I had reached over half way and now let out a scream of joy, or fear, make your own conclusion. I could see the team at the other end of the line now, my landing spot. As one of the guides came into view I noticed that he was not patting his head but he was whacking his head violently. “Oh blimey, what does that mean,” the fear and adrenaline had wiped my memory clean. As I sped ever closer I heard his shouts. “Brake, brake, brake…” echoed around the cliff side as he continued to whack the top of his head. “Ah yes, I remember…brake,” my memory came flooding back. I was flying like a kamikaze into the hillside and hadn’t slowed down at all during my flight. With all my strength I pulled down on the brake and was jolted from top speed to no speed in a few metres.
Quite obviously the ride had been so impressive that I had completely forgotten to slow down. As I was unclipped from the wire I looked back up and in a flash had a horrible feeling of acrophobia. But what doesn’t kill you makes you stronger. Or as Mahatma Gandi once said “Fear has its use, but cowardice has none.”
After the recent unusually wet and stormy period in Dubrovnik the sun finally broke through the clouds today and the whole of the region is backing in blue skies.
The weather forecast indicated a week of settled weather in the city with temperatures rising to thirty degrees. The Adriatic Sea is currently 24 degrees so with the sun shining tourists and locals will be hitting the beaches.
Check out our photo gallery from today over Dubrovnik
Slovenia has become the latest European Union member country to open its borders to Croatian workers. As of the 1st of July this year Croatians will no longer require a work visa for neighbouring Slovenia.
The Slovenian Labour Ministry announced on Friday that work restrictions for Croatian would be lifted as of the 1st of July. The Ministry commented that “Considering the current situation on Slovenia's labour market, low unemployment rates and a big workforce shortage, there was no need to extend the restriction on Croatian workers for another two years.”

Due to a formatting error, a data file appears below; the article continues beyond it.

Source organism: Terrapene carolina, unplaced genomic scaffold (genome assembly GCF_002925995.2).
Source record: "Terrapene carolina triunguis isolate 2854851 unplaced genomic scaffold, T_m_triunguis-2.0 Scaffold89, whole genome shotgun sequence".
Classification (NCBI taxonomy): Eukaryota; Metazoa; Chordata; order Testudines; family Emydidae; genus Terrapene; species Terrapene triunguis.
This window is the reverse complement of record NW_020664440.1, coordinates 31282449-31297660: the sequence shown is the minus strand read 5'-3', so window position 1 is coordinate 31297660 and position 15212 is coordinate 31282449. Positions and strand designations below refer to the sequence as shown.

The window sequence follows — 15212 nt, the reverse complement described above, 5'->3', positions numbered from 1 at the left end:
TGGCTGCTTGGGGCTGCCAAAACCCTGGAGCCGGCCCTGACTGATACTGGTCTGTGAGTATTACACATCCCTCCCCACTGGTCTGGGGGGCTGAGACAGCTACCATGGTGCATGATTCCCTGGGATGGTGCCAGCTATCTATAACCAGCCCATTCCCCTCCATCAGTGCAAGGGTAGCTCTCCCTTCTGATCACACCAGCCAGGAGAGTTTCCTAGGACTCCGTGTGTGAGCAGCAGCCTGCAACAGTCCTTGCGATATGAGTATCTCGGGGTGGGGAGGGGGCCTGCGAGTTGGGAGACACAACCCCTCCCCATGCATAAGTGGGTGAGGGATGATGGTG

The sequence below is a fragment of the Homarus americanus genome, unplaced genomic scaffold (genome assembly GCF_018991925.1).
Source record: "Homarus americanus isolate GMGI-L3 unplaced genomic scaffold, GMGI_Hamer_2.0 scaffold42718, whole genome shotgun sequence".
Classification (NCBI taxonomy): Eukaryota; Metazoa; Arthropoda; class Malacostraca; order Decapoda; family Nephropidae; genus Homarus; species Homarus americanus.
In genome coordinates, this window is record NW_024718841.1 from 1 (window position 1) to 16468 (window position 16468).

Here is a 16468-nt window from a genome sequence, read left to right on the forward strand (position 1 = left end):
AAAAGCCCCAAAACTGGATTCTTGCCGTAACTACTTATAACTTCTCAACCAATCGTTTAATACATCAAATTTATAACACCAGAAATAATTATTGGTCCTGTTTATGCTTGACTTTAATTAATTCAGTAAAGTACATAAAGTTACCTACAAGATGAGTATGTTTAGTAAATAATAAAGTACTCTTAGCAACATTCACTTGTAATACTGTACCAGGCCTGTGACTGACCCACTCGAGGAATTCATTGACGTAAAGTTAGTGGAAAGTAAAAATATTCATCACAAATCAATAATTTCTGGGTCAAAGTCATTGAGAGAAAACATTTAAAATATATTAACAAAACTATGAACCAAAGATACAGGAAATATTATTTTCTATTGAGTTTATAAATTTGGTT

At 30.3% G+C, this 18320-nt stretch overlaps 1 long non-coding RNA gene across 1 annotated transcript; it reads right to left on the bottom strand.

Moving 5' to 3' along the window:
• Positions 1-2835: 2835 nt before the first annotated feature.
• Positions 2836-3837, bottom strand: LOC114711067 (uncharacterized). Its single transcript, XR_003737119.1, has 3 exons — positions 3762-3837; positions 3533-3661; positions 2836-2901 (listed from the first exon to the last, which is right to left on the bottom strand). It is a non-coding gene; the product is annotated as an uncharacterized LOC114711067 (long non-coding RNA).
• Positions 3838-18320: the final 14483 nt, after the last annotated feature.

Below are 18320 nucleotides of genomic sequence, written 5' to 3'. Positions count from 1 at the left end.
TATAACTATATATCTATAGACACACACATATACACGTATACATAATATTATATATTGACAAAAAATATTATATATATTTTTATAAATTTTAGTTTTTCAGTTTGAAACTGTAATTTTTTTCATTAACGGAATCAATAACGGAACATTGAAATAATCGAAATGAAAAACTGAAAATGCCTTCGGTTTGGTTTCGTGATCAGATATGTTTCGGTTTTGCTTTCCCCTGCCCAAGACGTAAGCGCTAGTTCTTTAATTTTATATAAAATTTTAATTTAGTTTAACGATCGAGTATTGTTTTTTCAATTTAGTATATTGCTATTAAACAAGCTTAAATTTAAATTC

It is believed that between 1,000 and 2,000 Croatians with work permits were employed in Slovenia last year, however with a lifting of restrictions this number is sure to increase.
Earlier this year the Slovenian government put forward a bill to continue with work visas for Croatian until 2020, however this proposed bill didn’t pass through parliament and therefore the restrictions will be lifted. It is believed that the Croatian government will now follow suit and lift the work visas for Slovenians wishing to work in the country.
The United Kingdom and the Netherlands have also recently announced a lifting of work visas for Croatian nationals as of the 1st of July this year. The only EU member still to lift the work restrictions is Austria.
It certainly turned heads this morning. At anchor between the island of Lokrum and the historic Old City is a rather unusual looking super yacht. “Shadow” is fresh onto the seas and this is her first visit to Dubrovnik.
This is a super yacht with a difference, an explorers yacht, as it features a number of separate modes of transport, in fact Shadow is classed as a support vessel motor yacht. With a helicopter landing pad, enough space on the deck for two extra speedboats and even room for a small seaplane, this is a yacht for the adventurous types.
With three cabins and a capacity of six guests and 20 crew it’s a height of luxury and was completed in 2017 in the Netherlands. Shadow is not for charter, however similar ships in her range go for around $75,000 a week.
Wimbledon is just around the corner and this morning the draw was held. Dubrovnik tennis talent Ana Konjuh learned that her rival in the 1st round will be 18-year-old Claire Liu from the United States, who made to the main event through qualifications. Liu is currently the 238th in the world ranking list. She had her debut at a Grand Slam tournament last year when she played in the first round of US Open. This will be her first time on All England Club courts.
On the other hand, the best Dubrovnik tennis player, who is slowly returning after months of getting out of field for surgery, will play in the Wimbledon main event for the fifth time. Last year she achieved her greatest success when she played in the 4th round, where she was defeated by Venus Williams.
The Konjuh-Liu match winner will play in the 2nd round with the winner of the match between Angelique Kerber and Vera Zvonareva. Wimbledon starts on Monday, July 2nd.
The Midsummer Scene Festival continues to delight everybodywith cultural content that has received countless praises from visitors from around the world in recent days. In addition to the day-to-day performance of Midsummer Night’s Dream, great monodrama Henrik V, the emotional concert of the Dubrovnik Symphony Orchestra and many other things, the Midsummer Scene on the occasion of its fifth anniversary presents for the first time Polish artists with the performance H (2) O.